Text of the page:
Microphones have an electrical characteristic called impedance, measured in ohms (Ω) that depends on the design. Low impedance is considered under 600 Ω. Medium impedance is considered between 600 Ω and 10 kΩ. High impedance is above 10 kΩ. Most professional microphones are low impedance, about 200 Ω. Less expensive models have an impedance of at least 600 Ω. Low-impedance microphones are preferred over high impedance on long-run cables for two reasons: one is that using a high-impedance mike with a long cable is likely to result in loss of high frequency signal; the other is that long high-impedance cables tend to pick up more hum (and possibly radio-frequency interference (RFI) as well).

To get the best sound, the impedance of the microphone must be distinctly lower (by a factor of at least five, preferably ten) than that of the equipment to which it is connected. Microphones are not designed to have their impedance "matched" by the load to which they are connected; doing so can alter their frequency response and cause distortion, especially at high sound pressure levels. There are transformers (confusingly called matching transformers) that adapt impedances for special cases such as connecting microphones to DI units or connecting low-impedance microphones to the high-impedance inputs of certain amplifiers, but microphone connections follow the principle of bridging (voltage transfer), not matching (power transfer). In general, any XLR microphone can usually be connected to any mixer with XLR microphone inputs, and any plug microphone can usually be connected to any jack that is marked as a microphone input, but not to a line input. This is because the signal level of a microphone is typically 40-60 dB lower (a factor of 100 to 1000) than a line input. Microphone inputs include the necessary amplification circuitry to deal with these very low level signals.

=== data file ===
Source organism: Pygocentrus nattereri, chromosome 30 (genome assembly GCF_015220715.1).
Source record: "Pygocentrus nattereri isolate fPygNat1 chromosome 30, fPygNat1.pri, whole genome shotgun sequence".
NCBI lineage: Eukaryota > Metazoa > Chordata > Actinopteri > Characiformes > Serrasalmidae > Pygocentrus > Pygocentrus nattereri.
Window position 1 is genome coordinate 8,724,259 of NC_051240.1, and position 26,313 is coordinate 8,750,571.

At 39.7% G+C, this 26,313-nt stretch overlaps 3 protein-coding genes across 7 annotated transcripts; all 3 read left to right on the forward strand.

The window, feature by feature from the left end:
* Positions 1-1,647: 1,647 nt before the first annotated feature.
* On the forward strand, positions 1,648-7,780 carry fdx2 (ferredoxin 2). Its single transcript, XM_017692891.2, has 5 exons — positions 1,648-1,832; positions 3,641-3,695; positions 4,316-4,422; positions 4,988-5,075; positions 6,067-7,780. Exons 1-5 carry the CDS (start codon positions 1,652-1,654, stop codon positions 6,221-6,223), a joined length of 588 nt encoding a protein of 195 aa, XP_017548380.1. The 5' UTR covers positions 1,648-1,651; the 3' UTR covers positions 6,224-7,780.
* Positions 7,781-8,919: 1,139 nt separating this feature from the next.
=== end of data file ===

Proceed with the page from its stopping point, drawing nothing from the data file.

Measurements and specifications

A comparison of the far field on-axis frequency response of the Oktava 319 and the Shure SM58
A comparison of the far field on-axis frequency response of the Oktava 319 and the Shure SM58

Because of differences in their construction, microphones have their own characteristic responses to sound. This difference in response produces non-uniform phase and frequency responses. In addition, mics are not uniformly sensitive to sound pressure, and can accept differing levels without distorting. Although for scientific applications microphones with a more uniform response are desirable, this is often not the case for music recording, as the non-uniform response of a microphone can produce a desirable coloration of the sound. There is an international standard for microphone specifications (IEC 60268-4), but very few manufacturers adhere to it. The Microphone Data Website has collated the technical specifications complete with pictures, response curves and technical data from the microphone manufacturers for every currently listed microphone, and even a few obsolete models, and shows the data for them all in one common format for ease of comparison.[2].